Review: Firefox Part 8 of our Eastwood Retrospective

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Known for both maintaining longstanding relationships with his crew and carefully controlling his productions— his reputation for bringing films in on schedule and under budget is almost legendary— Eastwood assumed a new role in 1982 with Firefox, stepping in as producer after the retirement of Robert Daley, with whom he had worked since Play Misty for Me.

At the height of the Cold War, the USSR develops the Firefox: the most advanced fighter plane in military history, undetectable by radar and capable of Mach 6 speeds. Threatened by this highly advanced weapon, the American government sends former Air Force pilot Mitchell Gant deep into Soviet territory in order to steal the plane and deliver it to American soil.

A narrative device as old as the action film itself, the concept of the retired soldier reluctantly brought back for one last mission for which he is the only man suitable is the springboard from which Firefox’s plot leaps. Efficient crosscutting conveys Gant’s unwilling return to his former military lifestyle, the deafening sounds and imposing visuals of a helicopter’s descent juxtaposed with his peaceful countryside jogging. Doing away almost entirely with the tough masculinity of the majority of his performances, Eastwood plays Gant with a trembling fragility, driven by the oncoming helicopter and concomitant visions of his time in Vietnam to a corner where he crouches like a terrified animal. Far from being “the best man for the job”, Gant is a cowering shadow; a man haunted by visions of war and the horrors of the death he has seen, and must now see again. To find such a portrayal— not dissimilar to that of Sylvester Stallone in First Blood, released the same year— in what sounds by its synopsis to be a fast-paced action film is a pleasant surprise, the first act of the film displaying a wounded character with depth beyond that of the typical action hero. In fact, the film reveals itself to be far more a moody espionage thriller than an action movie per se, little in the way of expensive set pieces to be found. The first half sees Gant attempting to lose his tail in Moscow; having entered the country under the guise of a Las Vegas drug smuggler, he draws attention away from his true purpose behind the iron curtain. Eastwood’s Moscow evokes Carol Reed’s Vienna— unsurprising given that Vienna actually doubled for Moscow during production— echoing the labyrinthine darkness and paranoia of The Third Man in its scenes of urban espionage. Gant is horrified by the murders required to keep his purpose secret and his presence hidden, Eastwood’s facial contortions bringing to his character that conscientiousness and morality which sets him apart from the hyper-masculinity of the typical 80s leading man. It is sad, given the promising start, that the film’s second half sees fit to make up for lost action, throwing every last cent of its 21 million dollar budget at the screen in a long string of sequences laden with special effects, explosions, high-octane chases, and not one shred of the characterization and dark drama which preceded it and made the first act so noteworthy. Descending into an expensive, clunky, and thoroughly uninteresting exercise in generic action filmmaking is a fatal misstep for what seemed initially to boast so much promise.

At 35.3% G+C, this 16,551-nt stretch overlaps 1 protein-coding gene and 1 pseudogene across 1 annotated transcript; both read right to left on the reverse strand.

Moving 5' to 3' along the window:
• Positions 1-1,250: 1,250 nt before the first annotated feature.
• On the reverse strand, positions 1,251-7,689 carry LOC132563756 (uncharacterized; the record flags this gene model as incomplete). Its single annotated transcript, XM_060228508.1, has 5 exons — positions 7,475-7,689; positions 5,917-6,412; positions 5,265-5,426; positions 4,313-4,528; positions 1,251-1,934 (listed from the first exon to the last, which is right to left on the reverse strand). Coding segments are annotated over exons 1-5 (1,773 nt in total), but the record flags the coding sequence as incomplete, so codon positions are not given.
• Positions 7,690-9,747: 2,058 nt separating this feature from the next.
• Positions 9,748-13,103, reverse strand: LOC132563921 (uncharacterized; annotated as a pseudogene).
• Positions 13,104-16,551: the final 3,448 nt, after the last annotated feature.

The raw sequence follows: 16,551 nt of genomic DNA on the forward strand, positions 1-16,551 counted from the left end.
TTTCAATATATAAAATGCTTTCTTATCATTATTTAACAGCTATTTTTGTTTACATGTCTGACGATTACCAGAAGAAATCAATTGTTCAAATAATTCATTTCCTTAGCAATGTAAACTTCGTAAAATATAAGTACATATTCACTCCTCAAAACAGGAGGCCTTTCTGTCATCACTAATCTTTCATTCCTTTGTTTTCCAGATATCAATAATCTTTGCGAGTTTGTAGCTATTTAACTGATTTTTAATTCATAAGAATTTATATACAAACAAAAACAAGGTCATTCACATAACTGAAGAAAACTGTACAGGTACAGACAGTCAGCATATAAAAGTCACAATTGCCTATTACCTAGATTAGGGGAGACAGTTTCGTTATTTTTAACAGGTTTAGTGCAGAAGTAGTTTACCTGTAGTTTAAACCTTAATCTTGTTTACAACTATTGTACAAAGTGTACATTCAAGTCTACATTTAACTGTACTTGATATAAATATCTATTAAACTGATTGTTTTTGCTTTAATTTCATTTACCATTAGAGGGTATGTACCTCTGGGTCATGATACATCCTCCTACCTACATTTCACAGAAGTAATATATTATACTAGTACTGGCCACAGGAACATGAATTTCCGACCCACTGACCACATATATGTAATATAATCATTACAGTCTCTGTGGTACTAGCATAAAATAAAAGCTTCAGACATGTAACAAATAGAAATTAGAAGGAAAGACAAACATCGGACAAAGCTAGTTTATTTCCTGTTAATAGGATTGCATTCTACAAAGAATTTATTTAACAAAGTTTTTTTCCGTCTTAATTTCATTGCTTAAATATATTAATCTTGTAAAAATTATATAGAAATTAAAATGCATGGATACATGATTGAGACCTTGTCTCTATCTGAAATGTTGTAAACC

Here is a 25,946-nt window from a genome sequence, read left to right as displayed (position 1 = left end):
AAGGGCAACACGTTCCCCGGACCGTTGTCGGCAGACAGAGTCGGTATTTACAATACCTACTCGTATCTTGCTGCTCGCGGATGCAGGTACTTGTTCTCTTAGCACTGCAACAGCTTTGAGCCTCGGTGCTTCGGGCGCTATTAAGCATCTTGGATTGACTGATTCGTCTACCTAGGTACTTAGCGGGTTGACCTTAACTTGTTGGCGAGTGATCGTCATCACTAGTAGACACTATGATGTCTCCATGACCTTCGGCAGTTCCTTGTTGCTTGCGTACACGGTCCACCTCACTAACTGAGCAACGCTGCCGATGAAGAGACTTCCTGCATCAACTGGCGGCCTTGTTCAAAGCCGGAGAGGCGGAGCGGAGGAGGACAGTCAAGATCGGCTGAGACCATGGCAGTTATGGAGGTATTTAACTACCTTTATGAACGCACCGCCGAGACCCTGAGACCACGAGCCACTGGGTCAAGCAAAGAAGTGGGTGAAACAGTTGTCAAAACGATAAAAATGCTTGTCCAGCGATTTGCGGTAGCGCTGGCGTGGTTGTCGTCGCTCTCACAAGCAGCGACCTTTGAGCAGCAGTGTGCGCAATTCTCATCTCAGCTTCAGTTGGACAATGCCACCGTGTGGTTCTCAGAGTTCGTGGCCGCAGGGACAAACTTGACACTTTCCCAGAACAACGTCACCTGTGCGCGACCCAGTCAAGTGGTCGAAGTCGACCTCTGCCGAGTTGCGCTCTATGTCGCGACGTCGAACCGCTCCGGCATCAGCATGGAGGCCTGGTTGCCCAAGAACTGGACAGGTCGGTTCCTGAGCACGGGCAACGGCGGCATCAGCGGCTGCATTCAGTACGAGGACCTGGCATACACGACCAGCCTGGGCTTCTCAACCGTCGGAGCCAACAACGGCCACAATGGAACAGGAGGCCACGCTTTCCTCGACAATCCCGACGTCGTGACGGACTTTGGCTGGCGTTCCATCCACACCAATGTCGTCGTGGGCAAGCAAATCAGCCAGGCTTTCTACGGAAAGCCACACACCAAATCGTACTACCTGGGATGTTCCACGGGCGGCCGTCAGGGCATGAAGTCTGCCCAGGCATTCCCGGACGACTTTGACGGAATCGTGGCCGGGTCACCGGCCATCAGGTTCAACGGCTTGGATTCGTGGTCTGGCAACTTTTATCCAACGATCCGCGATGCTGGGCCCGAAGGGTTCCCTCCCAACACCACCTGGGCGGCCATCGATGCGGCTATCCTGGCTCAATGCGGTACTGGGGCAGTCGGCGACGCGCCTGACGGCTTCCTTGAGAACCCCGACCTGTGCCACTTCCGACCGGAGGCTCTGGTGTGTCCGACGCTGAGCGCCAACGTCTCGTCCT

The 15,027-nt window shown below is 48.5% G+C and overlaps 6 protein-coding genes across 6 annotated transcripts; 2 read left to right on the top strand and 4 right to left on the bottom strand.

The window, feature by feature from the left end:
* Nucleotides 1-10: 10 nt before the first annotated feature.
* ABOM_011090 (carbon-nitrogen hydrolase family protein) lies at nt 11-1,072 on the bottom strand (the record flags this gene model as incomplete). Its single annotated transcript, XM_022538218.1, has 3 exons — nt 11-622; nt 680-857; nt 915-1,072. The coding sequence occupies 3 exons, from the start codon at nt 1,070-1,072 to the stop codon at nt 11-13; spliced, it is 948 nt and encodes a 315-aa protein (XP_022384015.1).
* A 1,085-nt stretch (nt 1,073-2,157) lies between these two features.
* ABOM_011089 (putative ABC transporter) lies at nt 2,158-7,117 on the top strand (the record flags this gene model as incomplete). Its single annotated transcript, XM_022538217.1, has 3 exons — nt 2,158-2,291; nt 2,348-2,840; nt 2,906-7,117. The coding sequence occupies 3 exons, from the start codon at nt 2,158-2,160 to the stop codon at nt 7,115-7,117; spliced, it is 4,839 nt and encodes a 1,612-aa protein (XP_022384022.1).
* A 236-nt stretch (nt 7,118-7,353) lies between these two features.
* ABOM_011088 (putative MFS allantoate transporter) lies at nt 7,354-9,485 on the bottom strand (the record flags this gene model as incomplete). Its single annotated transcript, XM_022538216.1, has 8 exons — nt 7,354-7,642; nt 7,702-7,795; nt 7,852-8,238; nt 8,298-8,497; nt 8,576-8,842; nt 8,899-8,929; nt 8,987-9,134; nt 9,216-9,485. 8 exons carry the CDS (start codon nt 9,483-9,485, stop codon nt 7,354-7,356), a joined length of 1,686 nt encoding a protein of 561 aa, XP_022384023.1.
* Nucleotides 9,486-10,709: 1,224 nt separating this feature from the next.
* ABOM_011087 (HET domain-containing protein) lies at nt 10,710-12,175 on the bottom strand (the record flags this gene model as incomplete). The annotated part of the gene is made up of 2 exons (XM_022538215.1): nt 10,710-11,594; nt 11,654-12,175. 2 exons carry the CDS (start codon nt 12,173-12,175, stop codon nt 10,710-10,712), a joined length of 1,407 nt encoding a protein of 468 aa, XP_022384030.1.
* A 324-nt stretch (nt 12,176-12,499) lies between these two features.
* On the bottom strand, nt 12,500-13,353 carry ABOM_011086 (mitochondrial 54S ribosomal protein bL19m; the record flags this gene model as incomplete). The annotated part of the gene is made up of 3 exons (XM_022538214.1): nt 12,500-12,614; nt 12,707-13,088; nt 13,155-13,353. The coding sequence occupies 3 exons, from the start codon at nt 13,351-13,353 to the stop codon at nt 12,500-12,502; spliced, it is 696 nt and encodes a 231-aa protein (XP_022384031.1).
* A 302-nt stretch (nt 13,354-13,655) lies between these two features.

Though it begins like a subversive post-Vietnam action film with a conscience and an impressively conflicted protagonist, Firefox eventually turns into a lifeless slideshow of planes chasing each other, marred even further by a touch of typical Cold War era jingoism. Its first half may be worthy of attention, but all good will is lost amid the fast-paced repetition of high-speed air chases.

[notification type=”star”]43/100 – Firefox ascends into an expensive, clunky, and thoroughly uninteresting exercise in generic action filmmaking: a fatal misstep for what seemed initially to boast so much promise.[/notification]

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About Author

Ronan Doyle is an Irish freelance film critic, whose work has appeared on Indiewire, FilmLinc, Film Ireland, FRED Film Radio, and otherwhere. He recently contributed a chapter on Arab cinema to the book Celluloid Ceiling, and is currently entangled in an all-encompassing volume on the work of Woody Allen. When not watching movies, reading about movies, writing about movies, or thinking about movies, he can be found talking about movies on Twitter. He is fuelled by tea and has heard of sleep, but finds the idea frightfully silly.